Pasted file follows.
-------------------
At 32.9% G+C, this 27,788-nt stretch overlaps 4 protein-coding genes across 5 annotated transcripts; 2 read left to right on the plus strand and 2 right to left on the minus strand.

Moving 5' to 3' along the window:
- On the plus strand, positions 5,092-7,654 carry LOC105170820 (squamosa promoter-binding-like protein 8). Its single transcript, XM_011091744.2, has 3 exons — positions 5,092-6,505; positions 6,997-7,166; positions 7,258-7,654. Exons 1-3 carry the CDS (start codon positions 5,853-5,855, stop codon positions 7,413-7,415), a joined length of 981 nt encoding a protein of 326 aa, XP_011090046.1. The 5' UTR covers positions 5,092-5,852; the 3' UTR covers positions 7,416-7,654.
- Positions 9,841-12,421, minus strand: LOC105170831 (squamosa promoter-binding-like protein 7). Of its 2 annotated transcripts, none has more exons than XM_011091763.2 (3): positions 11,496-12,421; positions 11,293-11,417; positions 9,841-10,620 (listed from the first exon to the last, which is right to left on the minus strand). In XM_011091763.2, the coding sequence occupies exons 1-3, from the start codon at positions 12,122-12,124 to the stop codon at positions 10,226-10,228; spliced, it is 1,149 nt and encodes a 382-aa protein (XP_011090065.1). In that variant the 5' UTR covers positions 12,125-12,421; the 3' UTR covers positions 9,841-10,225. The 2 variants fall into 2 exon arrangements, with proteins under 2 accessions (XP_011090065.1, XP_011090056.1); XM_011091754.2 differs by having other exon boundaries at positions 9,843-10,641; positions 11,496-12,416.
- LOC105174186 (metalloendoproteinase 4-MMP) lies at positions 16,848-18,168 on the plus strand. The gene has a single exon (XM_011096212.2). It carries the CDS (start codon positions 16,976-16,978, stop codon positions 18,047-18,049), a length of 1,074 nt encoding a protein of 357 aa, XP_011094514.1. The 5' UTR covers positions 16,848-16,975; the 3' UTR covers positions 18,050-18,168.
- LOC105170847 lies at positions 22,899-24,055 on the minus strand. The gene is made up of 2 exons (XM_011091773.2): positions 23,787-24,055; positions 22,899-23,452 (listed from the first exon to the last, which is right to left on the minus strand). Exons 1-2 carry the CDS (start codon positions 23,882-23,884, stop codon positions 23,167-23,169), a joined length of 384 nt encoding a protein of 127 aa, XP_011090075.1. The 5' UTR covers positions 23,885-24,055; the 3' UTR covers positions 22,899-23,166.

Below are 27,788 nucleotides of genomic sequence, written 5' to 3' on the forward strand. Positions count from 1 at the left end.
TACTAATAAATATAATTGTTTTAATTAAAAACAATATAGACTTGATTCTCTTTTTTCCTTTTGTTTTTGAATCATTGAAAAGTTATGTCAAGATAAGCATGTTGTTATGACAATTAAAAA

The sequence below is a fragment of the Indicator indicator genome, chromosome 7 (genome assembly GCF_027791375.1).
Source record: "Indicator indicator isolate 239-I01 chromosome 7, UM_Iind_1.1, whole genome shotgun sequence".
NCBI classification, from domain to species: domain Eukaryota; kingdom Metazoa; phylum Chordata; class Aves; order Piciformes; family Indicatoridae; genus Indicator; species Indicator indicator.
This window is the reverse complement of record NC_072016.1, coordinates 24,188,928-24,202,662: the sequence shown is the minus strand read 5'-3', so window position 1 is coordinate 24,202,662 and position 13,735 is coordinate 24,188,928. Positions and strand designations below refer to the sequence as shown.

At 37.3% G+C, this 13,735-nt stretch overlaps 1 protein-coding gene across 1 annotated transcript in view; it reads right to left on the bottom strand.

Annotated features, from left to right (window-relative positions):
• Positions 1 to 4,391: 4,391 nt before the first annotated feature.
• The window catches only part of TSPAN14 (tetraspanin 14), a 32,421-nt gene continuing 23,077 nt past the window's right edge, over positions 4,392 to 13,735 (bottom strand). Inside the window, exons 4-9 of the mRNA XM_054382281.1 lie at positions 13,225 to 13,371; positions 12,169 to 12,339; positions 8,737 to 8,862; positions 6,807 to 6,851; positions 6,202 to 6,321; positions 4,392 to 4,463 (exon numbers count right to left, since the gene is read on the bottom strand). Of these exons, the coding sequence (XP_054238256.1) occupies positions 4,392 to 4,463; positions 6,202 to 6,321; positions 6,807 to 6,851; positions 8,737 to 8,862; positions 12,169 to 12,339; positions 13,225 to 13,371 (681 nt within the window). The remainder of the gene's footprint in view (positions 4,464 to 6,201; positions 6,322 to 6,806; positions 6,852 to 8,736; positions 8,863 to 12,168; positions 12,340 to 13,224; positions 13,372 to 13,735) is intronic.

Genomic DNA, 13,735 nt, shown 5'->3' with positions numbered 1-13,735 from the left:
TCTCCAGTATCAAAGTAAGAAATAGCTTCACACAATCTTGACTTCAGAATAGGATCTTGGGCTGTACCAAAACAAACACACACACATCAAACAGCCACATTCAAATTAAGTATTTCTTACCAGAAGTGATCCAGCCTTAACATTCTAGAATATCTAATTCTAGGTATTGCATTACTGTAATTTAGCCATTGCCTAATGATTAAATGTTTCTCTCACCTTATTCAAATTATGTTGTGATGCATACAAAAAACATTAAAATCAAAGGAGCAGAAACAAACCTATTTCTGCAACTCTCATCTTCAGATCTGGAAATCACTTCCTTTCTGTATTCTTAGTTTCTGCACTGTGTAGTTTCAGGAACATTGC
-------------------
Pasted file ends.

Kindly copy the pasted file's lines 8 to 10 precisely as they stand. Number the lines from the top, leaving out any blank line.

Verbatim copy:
TACTAATAAATATAATTGTTTTAATTAAAAACAATATAGACTTGATTCTCTTTTTTCCTTTTGTTTTTGAATCATTGAAAAGTTATGTCAAGATAAGCATGTTGTTATGACAATTAAAAA

The sequence below is a fragment of the Indicator indicator genome, chromosome 7 (genome assembly GCF_027791375.1).
Source record: "Indicator indicator isolate 239-I01 chromosome 7, UM_Iind_1.1, whole genome shotgun sequence".